It’s not always easy to remain a happy and active runner when you’re not making progress anymore. You need to be imaginative and humble, because pleasure can and must be a runner’s first priority.
Be Conscious of What’s Important
Discomfort when training and/or bad competition times: be sure to take several factors into account before panicking:
1. General fatigue.
2. Difficulty in covering your usual distance.
3. The total number of competitions run in the last 6 months.
4. Personal and professional life.
Other factors can play a role in the stagnation or decrease in performance.You need to make a complete list of all the subjects which could be causing the problem without any reservations or guilt. Sometimes regression (or the impression you are regressing) is quite simply the consequence of a psychological lassitude due to a disturbed or troubled personal situation. Runners are not robots!
And Make An Objective Assessment…
1. General fatigue. It’s difficult to progress or even maintain your level of running performance if you are too tired to train properly. There are many different causes of long-term and prolonged fatigue. If the feeling of lack of energy persists, consult your doctor to make sure you don’t have some sort of infection. A blood test may also be a good idea.
2. Difficult running your usual distance. Ask yourself: are you having trouble running your usual distance because you are not enjoying it? If the answer is yes, it is perhaps a sign of lassitude due to always repeating the same route. Runners must be imaginative and vary their training sessions. A decrease in distance is not necessarily bad news. Particularly if, as a complement, you’ve added swimming, cycling, or even rest periods.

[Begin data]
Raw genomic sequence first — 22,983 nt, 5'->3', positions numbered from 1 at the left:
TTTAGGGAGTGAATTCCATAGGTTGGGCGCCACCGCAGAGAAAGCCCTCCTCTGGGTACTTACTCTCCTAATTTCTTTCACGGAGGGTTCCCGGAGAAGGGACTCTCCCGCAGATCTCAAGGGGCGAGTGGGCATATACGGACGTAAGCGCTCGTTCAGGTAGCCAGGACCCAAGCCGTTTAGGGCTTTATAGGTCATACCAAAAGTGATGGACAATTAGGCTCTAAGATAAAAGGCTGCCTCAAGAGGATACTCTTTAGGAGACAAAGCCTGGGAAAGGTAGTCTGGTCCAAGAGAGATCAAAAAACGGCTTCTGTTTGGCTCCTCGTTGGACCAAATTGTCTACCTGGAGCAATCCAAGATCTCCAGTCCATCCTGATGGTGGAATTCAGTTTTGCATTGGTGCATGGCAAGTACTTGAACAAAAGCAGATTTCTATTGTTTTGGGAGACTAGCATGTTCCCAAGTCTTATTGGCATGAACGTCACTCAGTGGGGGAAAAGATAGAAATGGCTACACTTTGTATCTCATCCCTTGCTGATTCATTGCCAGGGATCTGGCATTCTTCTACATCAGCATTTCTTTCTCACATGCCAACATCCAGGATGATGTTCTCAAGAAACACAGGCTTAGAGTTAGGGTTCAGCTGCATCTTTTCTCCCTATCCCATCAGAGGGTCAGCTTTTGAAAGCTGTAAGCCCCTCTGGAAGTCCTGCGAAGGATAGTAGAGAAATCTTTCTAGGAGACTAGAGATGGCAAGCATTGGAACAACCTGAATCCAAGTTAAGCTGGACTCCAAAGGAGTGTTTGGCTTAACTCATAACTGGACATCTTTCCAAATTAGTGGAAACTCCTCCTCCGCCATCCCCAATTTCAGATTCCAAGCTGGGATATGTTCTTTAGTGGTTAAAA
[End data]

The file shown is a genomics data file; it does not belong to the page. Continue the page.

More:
3. The total number of competitons run in the last 6 months. Excessive efforts in the same season – and not always with the times hoped for – is a typical reason for loss of motivation. Learn to take time to recover physically and mentally before making a negative assessment, and think about new ways to train.
4. Personal and professional life. It’s difficult to stay concentrated on training when you have problems at home or work. Any stress is negative for performance. You need to be patient, and aware of your priorities. You are not a professional. It’s logical that your family life or professional career are more important than your running performance.
Enjoying Running Is Not Just About Personal Records!
Time catches up. Why should a runner – however assiduous and conscientious they may be – escape an inevitable drop in performance? The fortunate ones live their passion for running without repeated injuries. It’s important to recognise when you reach a performance plateau that it’s impossible to outshine, or even maintain. And to recognise, particularly if you are over 50, that the body doesn’t tolerate the same levels of exertion.
A decrease in VO2max, less muscle development, and a loss of flexibility: each of us needs to learn how to accept the notion of decline and to find the best way to manage it. By maintaining the idea that, in the end, the pleasure of running is much more important than seconds or minutes lost over a distance.
Try new routes when training, and new distances when competing: two simple and generally efficient ways of fighting a loss in motivation due to a drop in performance!
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